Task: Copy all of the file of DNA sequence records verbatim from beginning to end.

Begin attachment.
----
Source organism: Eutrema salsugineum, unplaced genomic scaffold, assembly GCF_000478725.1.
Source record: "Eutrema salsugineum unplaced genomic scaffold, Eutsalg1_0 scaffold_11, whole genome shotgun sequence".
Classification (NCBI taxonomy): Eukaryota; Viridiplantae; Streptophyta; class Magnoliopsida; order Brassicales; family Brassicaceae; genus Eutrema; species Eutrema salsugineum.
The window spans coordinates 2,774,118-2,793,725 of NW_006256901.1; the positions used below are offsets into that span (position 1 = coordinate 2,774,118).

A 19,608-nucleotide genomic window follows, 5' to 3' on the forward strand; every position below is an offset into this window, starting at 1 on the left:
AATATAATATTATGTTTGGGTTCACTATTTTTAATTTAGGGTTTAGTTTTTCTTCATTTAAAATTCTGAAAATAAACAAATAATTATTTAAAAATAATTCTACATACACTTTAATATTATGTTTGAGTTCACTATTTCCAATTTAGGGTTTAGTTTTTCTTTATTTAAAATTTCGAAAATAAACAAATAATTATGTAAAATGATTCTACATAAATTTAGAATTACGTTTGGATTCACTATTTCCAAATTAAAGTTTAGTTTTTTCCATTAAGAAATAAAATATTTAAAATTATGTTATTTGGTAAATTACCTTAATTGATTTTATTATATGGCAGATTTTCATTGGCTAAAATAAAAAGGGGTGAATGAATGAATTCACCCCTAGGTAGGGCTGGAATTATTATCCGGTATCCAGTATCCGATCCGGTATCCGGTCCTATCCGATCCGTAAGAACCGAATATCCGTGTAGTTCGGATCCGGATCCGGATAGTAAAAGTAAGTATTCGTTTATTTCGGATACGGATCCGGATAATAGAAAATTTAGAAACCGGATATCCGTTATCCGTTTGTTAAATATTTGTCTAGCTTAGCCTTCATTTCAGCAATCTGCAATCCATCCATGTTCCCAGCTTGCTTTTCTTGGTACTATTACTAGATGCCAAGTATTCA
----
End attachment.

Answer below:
Source organism: Eutrema salsugineum, unplaced genomic scaffold, assembly GCF_000478725.1.
Source record: "Eutrema salsugineum unplaced genomic scaffold, Eutsalg1_0 scaffold_11, whole genome shotgun sequence".
Classification (NCBI taxonomy): Eukaryota; Viridiplantae; Streptophyta; class Magnoliopsida; order Brassicales; family Brassicaceae; genus Eutrema; species Eutrema salsugineum.
The window spans coordinates 2,774,118-2,793,725 of NW_006256901.1; the positions used below are offsets into that span (position 1 = coordinate 2,774,118).

A 19,608-nucleotide genomic window follows, 5' to 3' on the forward strand; every position below is an offset into this window, starting at 1 on the left:
AATATAATATTATGTTTGGGTTCACTATTTTTAATTTAGGGTTTAGTTTTTCTTCATTTAAAATTCTGAAAATAAACAAATAATTATTTAAAAATAATTCTACATACACTTTAATATTATGTTTGAGTTCACTATTTCCAATTTAGGGTTTAGTTTTTCTTTATTTAAAATTTCGAAAATAAACAAATAATTATGTAAAATGATTCTACATAAATTTAGAATTACGTTTGGATTCACTATTTCCAAATTAAAGTTTAGTTTTTTCCATTAAGAAATAAAATATTTAAAATTATGTTATTTGGTAAATTACCTTAATTGATTTTATTATATGGCAGATTTTCATTGGCTAAAATAAAAAGGGGTGAATGAATGAATTCACCCCTAGGTAGGGCTGGAATTATTATCCGGTATCCAGTATCCGATCCGGTATCCGGTCCTATCCGATCCGTAAGAACCGAATATCCGTGTAGTTCGGATCCGGATCCGGATAGTAAAAGTAAGTATTCGTTTATTTCGGATACGGATCCGGATAATAGAAAATTTAGAAACCGGATATCCGTTATCCGTTTGTTAAATATTTGTCTAGCTTAGCCTTCATTTCAGCAATCTGCAATCCATCCATGTTCCCAGCTTGCTTTTCTTGGTACTATTACTAGATGCCAAGTATTCA